I put out the flag on Sept. 11 in honor of the victims, who died in our stead, as our proxies, fellow Americans killed by those mad to kill any generic American.As I stood there, hand on my heart, saying the pledge, I snuck a guilty glance up the street, uneasy about how this brief patriotic ritual might be viewed by the neighbors.
Conformity, the suburbanite’s sin. So what if people aren’t rushing to fly their flags? Their loss. It’s a shame that patriotism is usually left to patriots, who give it such a bad name by their mistaken belief that loving the country means blindly supporting any folly its leaders can conceive and heaping scorn on any fellow citizen who misses some conformist benchmark of behavior.
Patriotism isn’t cool, but it should be. Forget suburbanites; you’d think the cutting edge would embrace it. You’d think the artists and the radicals, the malcontents and the visionaries, college students and tree-worshiping cultists would be the most patriotic of all, understanding that it is this great country that accepts their deviation, while in many other places they would be stoned to death or, more likely, never even exposed in the first place to the ideas that so overwhelm them.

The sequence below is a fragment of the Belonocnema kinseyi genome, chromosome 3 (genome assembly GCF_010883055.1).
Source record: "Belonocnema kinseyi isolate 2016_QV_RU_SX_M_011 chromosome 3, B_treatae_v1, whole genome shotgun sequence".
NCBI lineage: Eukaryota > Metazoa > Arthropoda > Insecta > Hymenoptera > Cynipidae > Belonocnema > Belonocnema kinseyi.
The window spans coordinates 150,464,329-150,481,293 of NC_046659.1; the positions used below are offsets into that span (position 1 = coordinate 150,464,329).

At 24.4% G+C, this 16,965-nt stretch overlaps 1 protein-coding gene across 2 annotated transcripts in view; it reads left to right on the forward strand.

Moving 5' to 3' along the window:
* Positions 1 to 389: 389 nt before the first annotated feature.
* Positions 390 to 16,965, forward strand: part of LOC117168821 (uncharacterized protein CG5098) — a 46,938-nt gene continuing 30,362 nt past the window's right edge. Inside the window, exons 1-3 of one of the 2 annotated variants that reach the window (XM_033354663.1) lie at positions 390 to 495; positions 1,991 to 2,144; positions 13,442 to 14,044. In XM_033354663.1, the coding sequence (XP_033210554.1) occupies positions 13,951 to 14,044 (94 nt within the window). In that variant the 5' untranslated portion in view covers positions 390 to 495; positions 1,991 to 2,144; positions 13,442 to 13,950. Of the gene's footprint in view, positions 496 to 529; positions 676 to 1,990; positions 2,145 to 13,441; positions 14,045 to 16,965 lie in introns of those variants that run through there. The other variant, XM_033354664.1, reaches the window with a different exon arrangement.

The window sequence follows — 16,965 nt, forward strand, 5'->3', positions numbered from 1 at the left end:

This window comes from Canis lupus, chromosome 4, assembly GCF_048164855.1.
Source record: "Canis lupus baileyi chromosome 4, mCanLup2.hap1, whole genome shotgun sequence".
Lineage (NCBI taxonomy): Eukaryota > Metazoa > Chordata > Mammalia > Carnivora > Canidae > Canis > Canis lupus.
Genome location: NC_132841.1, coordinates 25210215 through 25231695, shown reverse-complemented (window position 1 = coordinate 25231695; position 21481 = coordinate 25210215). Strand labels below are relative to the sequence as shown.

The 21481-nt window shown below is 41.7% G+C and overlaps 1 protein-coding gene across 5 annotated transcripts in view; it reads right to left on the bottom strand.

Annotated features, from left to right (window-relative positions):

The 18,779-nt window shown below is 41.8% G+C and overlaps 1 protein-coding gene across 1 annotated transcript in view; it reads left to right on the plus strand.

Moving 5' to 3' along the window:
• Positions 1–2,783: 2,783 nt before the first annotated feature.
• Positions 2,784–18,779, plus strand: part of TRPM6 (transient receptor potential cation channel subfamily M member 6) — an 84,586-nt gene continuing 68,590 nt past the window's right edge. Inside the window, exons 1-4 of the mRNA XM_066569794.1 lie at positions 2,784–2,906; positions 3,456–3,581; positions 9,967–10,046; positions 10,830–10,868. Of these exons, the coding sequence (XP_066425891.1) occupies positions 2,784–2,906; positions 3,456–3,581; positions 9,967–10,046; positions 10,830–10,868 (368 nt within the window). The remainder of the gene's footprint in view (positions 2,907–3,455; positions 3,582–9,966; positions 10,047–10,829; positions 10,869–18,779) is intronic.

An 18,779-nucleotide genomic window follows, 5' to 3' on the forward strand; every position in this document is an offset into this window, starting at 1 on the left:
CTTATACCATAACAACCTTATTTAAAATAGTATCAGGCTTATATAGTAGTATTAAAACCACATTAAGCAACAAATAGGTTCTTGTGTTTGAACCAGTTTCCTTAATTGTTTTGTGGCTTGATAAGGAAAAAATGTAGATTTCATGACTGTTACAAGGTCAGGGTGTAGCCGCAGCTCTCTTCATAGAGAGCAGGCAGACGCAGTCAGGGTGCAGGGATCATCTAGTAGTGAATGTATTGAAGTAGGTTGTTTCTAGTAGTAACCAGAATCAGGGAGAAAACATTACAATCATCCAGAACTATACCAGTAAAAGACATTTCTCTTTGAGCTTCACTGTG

But no. College professors, free-thinkers, vegans, Marxists all sneer at their country. They are young, or so dazzled by the sheen of their beliefs they fail to appreciate the soil they sprouted in, and they let flag-waving, misty-eyed patriotism be dominated — present company excluded — by exactly the sort of narrow, hidebound reactionaries who’d thrive under any dictatorship.
We are a nation born of radicalism, living under a constitution penned by rebels. Those who fancy themselves rebels today should appreciate that.
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